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  13. Erik J. Wielenberg (2008). God and the Reach of Reason: C. Cambridge University Press.
    C. S. Lewis is one of the most beloved Christian apologists of the twentieth century; David Hume and Bertrand Russell are among Christianity’s most important critics. This book puts these three intellectual giants in conversation with one another on various important questions: the existence of God, suffering, morality, reason, joy, miracles, and faith. Alongside irreconcilable differences, surprising areas of agreement emerge. Curious readers will find penetrating insights in the reasoned dialogue of these three great thinkers.
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  14. Erik J. Wielenberg (2006). Saving Character. Ethical Theory and Moral Practice 9 (4):461 - 491.
    In his recent book Lack of Character, John Doris argues that people typically lack character (understood in a particular way). Such a claim, if correct, would have devastating implications for moral philosophy and for various human moral projects (e.g. character development). I seek to defend character against Doris's challenging attack. To accomplish this, I draw on Socrates, Aristotle, and Kant to identify some of the central components of virtuous character. Next, I examine in detail some of the central experiments in (...)
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  15. Erik J. Wielenberg (2004). A Morally Unsurpassable God Must Create the Best. Religious Studies 40 (1):43-62.
    I present a novel argument for the position that a morally unsurpassable God must create the best world that He has the power to create. I show that grace-based considerations of the sort proposed by Robert Adams neither refute my argument nor establish that a morally unsurpassable God need not create the best. I conclude with a discussion of the implications of my argument for the ‘no-best-world’ response to the problem of evil. (Published Online February 17 2004).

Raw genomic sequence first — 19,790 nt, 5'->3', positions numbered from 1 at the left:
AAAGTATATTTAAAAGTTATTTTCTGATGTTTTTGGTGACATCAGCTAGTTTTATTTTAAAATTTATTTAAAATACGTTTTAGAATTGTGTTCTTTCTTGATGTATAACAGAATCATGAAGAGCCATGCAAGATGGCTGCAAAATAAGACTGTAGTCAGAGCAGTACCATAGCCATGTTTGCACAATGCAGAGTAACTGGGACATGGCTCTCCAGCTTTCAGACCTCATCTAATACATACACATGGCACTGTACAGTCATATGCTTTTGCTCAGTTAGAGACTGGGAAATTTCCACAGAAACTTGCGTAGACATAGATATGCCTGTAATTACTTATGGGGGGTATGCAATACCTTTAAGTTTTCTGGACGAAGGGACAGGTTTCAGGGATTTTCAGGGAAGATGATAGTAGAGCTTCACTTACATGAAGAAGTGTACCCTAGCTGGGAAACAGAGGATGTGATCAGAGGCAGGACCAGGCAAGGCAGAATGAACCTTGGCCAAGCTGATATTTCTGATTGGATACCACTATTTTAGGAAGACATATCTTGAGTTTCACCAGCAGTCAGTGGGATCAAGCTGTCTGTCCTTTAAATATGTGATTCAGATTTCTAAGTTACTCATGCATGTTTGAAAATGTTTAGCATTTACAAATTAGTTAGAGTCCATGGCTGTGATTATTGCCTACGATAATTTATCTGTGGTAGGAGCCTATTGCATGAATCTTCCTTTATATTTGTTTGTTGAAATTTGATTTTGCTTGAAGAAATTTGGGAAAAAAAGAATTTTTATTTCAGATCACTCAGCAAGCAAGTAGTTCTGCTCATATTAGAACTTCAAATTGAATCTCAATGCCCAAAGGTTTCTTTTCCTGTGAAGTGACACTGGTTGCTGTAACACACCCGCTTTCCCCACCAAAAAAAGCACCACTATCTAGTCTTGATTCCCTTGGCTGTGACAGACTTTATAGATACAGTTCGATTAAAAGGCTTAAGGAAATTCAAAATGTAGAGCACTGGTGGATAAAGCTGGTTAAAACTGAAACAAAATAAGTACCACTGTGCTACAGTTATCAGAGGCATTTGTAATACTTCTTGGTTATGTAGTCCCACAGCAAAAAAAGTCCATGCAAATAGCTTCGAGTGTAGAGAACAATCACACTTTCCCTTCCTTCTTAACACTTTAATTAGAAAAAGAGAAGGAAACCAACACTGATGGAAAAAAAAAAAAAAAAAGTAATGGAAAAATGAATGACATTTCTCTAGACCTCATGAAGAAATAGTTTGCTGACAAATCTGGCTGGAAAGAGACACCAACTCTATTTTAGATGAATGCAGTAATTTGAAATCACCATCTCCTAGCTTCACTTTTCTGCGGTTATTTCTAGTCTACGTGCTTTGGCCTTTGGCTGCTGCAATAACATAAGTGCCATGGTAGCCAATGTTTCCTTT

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  16. Erik J. Wielenberg (2002). How to Be an Alethically Rational Naturalist. Synthese 131 (1):81 - 98.
    Alvin Plantinga has famously argued that naturalism is self-defeating. Plantinga''s argument is, at its heart, an argument from analogy. Plantinga presents various epistemic situations and claims of each that (i) a person in such a situation has an undefeated defeater for each of his beliefs, and (ii) a reflective naturalist is in a relevantly similar situation. I present various epistemic situations and claim of each that a person in such a situation does not have an undefeated defeater for each of (...)
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  17. Erik J. Wielenberg (2001). The New Paradox of the Stone Revisited. Faith and Philosophy 18 (2):261-268.
    Alfred Mele and M.P. Smith have presented a puzzle about omnipotence which they call “the new paradox of the stone.” They have also proposed a solution to this puzzle. I briefly present their puzzle and their proposed solution and argue that their proposed solution is unsatisfactory. I further argue that if their suggested solution to the original paradox of the stone succeeds, a similar solution also solves the new paradox of the stone.
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  18. Erik J. Wielenberg (2000). Many Are Culled but Few Are Chosen. Religious Studies 36 (1):81-93.
    In his recent book "Divine Providence: The Molinist Account," Thomas Flint suggests that necessarily, a world is culled iff it is chosen. I argue that there is good reason to think that this thesis is false. I further argue that the thesis is inconsistent with certain other claims that many theists will want to endorse and hence that many theists will want to reject Flint's claim. I next consider Flint's reasons for endorsing the thesis and argue that his reasons are (...)